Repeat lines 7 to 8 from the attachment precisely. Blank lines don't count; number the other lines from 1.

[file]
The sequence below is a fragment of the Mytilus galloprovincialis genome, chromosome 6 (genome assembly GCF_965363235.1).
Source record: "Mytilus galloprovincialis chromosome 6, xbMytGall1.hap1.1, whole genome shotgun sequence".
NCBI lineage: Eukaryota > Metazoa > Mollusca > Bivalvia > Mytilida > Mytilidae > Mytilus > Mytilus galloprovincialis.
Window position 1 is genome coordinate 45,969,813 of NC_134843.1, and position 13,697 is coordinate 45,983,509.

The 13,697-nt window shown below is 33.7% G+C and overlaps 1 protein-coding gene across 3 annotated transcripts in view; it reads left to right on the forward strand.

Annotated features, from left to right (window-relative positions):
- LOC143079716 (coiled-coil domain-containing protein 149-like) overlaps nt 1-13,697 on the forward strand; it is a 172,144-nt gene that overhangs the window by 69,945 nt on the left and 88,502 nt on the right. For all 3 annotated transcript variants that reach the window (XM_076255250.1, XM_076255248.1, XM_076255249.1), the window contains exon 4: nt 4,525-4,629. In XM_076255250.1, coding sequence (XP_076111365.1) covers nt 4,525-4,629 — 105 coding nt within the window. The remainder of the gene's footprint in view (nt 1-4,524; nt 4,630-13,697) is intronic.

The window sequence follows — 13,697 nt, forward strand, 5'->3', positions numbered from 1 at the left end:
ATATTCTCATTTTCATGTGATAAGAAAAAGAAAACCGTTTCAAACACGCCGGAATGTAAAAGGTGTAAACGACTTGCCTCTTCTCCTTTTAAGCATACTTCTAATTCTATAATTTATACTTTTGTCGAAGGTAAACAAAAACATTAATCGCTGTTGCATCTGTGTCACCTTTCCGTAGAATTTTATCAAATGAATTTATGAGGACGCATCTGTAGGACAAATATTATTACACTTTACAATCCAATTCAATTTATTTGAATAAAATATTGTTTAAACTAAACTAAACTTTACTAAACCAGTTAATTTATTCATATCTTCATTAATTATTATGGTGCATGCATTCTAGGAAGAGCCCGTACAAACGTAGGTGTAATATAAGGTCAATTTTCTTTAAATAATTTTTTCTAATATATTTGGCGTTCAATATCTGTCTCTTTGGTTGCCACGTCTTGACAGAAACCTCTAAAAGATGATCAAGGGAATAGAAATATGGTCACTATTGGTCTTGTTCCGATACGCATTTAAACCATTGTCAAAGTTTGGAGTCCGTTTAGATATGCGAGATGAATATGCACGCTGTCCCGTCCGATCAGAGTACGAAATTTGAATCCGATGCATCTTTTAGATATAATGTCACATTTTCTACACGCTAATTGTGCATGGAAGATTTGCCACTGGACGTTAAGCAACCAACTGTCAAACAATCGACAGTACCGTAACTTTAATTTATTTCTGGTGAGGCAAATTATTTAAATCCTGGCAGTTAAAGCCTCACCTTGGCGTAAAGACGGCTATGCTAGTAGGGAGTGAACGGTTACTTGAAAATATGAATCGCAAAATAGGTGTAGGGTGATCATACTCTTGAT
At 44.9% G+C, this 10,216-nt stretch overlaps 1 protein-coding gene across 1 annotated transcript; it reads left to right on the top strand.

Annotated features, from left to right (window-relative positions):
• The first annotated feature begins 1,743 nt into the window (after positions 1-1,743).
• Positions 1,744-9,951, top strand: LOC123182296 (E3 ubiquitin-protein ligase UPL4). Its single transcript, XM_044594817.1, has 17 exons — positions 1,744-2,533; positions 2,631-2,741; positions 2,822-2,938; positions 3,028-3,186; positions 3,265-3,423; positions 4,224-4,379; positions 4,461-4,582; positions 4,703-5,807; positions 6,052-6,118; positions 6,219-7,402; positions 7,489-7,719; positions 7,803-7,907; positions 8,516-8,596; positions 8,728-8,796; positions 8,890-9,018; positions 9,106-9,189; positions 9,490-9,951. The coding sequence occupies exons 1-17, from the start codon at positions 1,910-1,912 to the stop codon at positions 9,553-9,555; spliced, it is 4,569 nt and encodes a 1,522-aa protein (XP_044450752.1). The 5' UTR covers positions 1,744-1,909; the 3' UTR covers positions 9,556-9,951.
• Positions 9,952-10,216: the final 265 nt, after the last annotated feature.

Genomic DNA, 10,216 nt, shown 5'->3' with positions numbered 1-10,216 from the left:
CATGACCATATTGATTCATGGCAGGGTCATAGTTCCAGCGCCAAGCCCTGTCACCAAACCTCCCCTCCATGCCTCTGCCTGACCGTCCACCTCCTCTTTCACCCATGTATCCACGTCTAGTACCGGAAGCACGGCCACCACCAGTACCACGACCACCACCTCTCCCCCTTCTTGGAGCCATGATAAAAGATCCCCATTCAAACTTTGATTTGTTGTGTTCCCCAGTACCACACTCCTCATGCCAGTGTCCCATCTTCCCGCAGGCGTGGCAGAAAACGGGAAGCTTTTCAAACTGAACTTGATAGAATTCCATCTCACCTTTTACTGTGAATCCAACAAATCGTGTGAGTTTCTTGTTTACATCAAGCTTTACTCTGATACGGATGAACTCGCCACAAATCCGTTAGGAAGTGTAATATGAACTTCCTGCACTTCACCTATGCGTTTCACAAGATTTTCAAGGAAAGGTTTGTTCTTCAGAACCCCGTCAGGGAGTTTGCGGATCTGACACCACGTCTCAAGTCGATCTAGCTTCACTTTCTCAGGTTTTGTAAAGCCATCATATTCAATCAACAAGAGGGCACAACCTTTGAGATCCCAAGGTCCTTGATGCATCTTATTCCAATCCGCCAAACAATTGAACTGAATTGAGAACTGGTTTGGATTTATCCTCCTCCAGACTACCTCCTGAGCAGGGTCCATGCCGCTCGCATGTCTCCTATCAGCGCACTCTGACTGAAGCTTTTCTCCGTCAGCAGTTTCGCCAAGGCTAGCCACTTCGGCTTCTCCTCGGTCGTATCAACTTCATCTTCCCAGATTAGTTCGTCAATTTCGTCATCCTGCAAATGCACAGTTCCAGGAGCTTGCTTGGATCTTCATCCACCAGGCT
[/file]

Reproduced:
- LOC143079716 (coiled-coil domain-containing protein 149-like) overlaps nt 1-13,697 on the forward strand; it is a 172,144-nt gene that overhangs the window by 69,945 nt on the left and 88,502 nt on the right. For all 3 annotated transcript variants that reach the window (XM_076255250.1, XM_076255248.1, XM_076255249.1), the window contains exon 4: nt 4,525-4,629. In XM_076255250.1, coding sequence (XP_076111365.1) covers nt 4,525-4,629 — 105 coding nt within the window. The remainder of the gene's footprint in view (nt 1-4,524; nt 4,630-13,697) is intronic.

The window sequence follows — 13,697 nt, forward strand, 5'->3', positions numbered from 1 at the left end: